Now. Changes to the Water Strider mount are kinda weird in that light. What we’re getting right now is that the mount won’t be able to do the thing it was bought to do – walk on water – until the character that uses it is level 100.
Okay, I get that, if the max level for the current expansion is 100, that makes perfect sense.
But it’s not. Current max level for BfA is 120. So if you are level 100 and playing BfA, you are not in any way constrained when it comes to water walking mounts.
So I am in many ways questioning the changes to water walking mounts in 8.2.
Listen, I’ve been of the opinion that water walking mounts blew the level design of all zones since Draenor. But I’ve always envisioned a solution that … addressed the problem. As in only applying to max-level zones, not zones of the past.
The current solution is bullshit. Wrong. Punishing people other than the intended audience.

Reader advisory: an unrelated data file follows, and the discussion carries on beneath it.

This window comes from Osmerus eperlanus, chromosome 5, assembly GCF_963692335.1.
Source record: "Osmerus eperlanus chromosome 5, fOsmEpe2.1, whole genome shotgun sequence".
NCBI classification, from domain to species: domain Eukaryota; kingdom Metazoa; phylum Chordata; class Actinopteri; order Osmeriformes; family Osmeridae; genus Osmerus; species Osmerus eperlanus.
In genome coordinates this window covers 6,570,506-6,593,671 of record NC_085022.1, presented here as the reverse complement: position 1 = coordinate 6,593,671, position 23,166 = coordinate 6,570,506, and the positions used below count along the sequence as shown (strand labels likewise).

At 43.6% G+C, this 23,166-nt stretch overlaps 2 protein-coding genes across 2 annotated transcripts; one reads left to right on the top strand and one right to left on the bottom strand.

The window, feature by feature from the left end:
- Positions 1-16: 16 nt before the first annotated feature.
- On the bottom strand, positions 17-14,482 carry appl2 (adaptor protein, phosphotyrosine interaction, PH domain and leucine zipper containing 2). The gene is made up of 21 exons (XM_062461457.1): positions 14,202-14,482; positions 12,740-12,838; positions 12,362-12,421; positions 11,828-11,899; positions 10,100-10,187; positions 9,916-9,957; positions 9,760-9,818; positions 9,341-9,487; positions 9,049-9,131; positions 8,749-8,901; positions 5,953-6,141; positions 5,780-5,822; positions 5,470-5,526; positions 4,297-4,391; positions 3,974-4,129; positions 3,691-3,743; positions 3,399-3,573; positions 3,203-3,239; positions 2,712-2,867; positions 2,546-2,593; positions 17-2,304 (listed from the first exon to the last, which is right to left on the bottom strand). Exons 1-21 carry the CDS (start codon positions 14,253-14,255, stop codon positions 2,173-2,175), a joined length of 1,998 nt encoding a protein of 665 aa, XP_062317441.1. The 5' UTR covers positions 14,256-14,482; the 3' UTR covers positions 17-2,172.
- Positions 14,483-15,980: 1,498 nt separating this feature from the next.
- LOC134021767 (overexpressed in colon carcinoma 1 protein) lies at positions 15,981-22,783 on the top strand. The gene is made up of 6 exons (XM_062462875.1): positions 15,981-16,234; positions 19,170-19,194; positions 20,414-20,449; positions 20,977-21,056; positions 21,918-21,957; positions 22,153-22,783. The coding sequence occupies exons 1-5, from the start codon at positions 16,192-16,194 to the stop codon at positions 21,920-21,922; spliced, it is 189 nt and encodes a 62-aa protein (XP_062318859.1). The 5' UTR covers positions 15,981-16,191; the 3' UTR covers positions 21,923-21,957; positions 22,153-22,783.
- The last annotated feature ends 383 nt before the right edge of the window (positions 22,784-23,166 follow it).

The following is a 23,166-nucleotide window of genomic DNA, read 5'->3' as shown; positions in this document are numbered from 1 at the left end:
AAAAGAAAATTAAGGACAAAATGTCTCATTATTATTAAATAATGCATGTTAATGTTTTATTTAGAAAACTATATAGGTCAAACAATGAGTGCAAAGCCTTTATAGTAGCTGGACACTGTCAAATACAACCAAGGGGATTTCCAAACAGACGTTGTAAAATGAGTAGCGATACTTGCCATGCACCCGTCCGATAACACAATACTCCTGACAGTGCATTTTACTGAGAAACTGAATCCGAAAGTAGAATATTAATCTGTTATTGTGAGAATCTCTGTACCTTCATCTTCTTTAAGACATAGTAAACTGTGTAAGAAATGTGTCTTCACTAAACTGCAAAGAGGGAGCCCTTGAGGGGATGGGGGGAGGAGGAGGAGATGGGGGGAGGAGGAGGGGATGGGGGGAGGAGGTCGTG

Though I have to say, if your mechanics design hinges on punishing people, maybe you’re in the wrong line of work.
Or I’m playing the wrong game.
Getting close to option B, friends.
It never ceases to amaze me at how much it bugs me that people lump Disco and Holy together in the same bag. Even “professional” bloggers have that problem.
I can only assume that that’s a viewpoint that originated back in WotLK when Disco was viewed as the poor girl’s healing spec that people rolled so they didn’t die while questing, or something stupid like that.
I mean, look at our spell book and something should jump out at you. Are you looking at it? Did the thing jump out at you? No? Let me help: we have more spells in common with Shadow than Holy. Ain’t that a hoot? Sure, it’s a close thing, and you have to ignore the talents for it to really jump out, but even Disco talents bias towards Shadow more than Holy, slightly.